Married couple Reverend Tom and Dr. Heather Vais are co-ministers at the Thornhill Presbyterian Church, located in the city of Vaughan, Ont., and the town of Markham, Ont. They are in agreement with Ontario Premier Doug Ford’s decision regarding religious gatherings. “We think it is necessary and socially responsible for all churches and places of worship not to be meeting publicly at this time. This may be challenging for some; however, everyone has to make a sacrifice to protect the greater good. The government represents the people and has been democratically elected to make decisions for the safety and well-being of all citizens. We support the government both provincially and federally.” They are hopeful that prayer will end the pandemic. They feel that “for Christians, prayer is a vital part of our faith expression. We pray regularly for one another, for our families, for our community, for our leaders, for those who are ill and for the countless individuals who serve in many capacities on the front lines to help us all get through these unprecedented times. Prayer can be offered from any place, at any time, in any way,” they say. “While church buildings are important, bricks and mortar do not make a church. The church is the people, and we can reach out from where we are to support one another. Our faith in God sustains us and gives us hope for an end to this disease and healing for our world.”
Under normal circumstances, Muslims attend mosques to pray five times a day. “This is as much a part of life as brushing your teeth,” says Safwan Choudhry, director of communications for Ahmadiyya Muslim Jama’at, which is the largest organized Muslim group in Canada and headquartered at the in Baitul Islam Mosque in Vaughan, Ont. “Many say they want to come even more so, but it’s reminding people it is imperative for the safety of the larger community, society at large and the country as a whole that we have to play our part in taking adequate measures,” says Choudhry. “Currently, the mosque is offering live-streaming services and video-conferencing. Ramadan is the holiest month of the year. It is also the month when the mosque is occupied the most,” Choudhry says. “We pray and hope for the containment of the virus within a month, but if we are still in an emergency situation, we will make arrangements to do Ramadan from home. We realize we all need to play our part in minimizing the impact.”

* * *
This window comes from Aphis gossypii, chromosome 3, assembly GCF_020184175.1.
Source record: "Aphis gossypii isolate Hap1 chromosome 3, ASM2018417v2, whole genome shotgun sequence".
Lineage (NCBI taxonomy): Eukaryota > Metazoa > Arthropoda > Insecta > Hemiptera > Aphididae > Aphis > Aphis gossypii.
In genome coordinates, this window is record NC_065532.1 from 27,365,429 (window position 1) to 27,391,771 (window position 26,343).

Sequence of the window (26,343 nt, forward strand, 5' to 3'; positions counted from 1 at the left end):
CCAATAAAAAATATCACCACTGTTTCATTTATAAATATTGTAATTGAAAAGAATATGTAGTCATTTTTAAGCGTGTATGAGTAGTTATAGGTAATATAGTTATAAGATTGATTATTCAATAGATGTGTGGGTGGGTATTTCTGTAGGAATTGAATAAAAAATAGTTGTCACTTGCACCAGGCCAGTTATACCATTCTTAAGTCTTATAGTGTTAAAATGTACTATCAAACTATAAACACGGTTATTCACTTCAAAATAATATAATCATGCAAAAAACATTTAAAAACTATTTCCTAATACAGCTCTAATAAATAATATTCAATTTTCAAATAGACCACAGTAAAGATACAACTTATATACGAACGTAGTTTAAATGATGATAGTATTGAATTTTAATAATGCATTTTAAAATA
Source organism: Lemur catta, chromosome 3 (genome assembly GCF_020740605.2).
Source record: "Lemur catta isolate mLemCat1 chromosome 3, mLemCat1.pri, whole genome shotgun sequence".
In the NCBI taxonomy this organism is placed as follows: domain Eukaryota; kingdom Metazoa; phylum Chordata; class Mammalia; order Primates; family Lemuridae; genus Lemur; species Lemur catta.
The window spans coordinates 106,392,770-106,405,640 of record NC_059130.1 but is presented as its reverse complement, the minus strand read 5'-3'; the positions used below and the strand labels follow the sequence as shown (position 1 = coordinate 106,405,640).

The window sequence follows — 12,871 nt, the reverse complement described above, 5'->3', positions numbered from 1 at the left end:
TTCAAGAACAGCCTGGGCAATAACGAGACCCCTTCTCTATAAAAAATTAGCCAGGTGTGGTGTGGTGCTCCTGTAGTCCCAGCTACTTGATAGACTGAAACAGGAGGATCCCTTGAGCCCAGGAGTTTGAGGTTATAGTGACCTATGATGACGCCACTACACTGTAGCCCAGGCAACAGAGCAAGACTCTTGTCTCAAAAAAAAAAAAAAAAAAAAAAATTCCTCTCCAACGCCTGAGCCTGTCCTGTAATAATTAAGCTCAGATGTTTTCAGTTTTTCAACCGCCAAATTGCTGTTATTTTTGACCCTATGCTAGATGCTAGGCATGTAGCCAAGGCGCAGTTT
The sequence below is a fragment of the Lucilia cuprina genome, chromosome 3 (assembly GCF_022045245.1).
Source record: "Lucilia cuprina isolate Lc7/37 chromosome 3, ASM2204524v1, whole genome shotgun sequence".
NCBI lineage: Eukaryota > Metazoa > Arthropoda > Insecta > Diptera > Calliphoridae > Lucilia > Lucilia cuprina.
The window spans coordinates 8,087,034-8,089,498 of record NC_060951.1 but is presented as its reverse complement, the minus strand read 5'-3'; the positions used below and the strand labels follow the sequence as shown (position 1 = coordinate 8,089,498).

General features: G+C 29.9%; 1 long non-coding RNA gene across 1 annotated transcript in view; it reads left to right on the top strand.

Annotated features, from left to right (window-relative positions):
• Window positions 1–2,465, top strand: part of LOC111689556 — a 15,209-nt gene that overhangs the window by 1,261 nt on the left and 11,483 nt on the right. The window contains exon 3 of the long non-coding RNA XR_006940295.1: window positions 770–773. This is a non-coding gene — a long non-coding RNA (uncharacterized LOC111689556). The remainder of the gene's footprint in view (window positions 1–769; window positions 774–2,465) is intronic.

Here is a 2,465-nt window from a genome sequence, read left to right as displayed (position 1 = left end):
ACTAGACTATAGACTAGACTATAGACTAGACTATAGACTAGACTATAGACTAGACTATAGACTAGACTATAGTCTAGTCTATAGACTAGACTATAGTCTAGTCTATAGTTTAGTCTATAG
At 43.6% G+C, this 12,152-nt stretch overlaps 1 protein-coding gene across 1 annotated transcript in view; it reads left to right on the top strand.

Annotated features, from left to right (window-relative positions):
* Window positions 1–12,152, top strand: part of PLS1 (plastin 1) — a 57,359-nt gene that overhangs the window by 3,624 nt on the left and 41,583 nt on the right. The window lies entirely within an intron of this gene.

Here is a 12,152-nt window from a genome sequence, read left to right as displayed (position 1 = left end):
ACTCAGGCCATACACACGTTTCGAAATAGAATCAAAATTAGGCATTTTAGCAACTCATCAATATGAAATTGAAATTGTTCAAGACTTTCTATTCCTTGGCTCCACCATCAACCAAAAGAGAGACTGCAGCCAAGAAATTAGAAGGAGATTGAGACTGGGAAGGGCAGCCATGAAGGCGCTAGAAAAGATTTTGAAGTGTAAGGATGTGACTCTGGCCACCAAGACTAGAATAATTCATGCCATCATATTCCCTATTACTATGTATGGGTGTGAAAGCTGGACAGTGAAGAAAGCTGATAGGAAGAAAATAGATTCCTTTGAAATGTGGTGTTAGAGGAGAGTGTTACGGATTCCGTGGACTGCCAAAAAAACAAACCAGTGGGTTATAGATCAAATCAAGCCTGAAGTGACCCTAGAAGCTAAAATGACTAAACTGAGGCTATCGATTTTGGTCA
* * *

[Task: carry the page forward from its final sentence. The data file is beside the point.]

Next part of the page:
Pastor Eugene Chianain of Immaculate Conception Parish in Woodbridge, Ont., realizes closing the parish doors is the right thing to do. “During this state of emergency, our parish is temporarily closing its doors to assist in limiting the spread of the COVID-19 virus. While it is a painful moment in the life of our parish, we pray that it will help in combating the pandemic that has affected so many in our community and around the world.”
Reverend Fr. Mark Stacey of Christ Church in Woodbridge shares his thoughts on the closing of his church during the epidemic: “We make this decision not out of a sense of fear, but in confidence that it is the right, safe and caring decision to make for the church and for the world at this time. While we cannot gather together to worship, please pray for the COVID-19 situation to end, and [pray] for those affected by it.”
The idea that religious freedoms are being taken away is inaccurate. Governments aren’t shutting down religion — they are shutting down any religious service where the spread of COVID-19 is almost guaranteed. The argument for leaving grocery stores open is simple and obvious: without access to food, even more people could die. No one is confiscating religious jewelry, or ordering Muslims to remove their hijabs. The majority of clergy across the globe understand that God hears your prayers, whether you’re at home, in a fox hole during the Vietnam War or surviving the Holocaust at Auschwitz.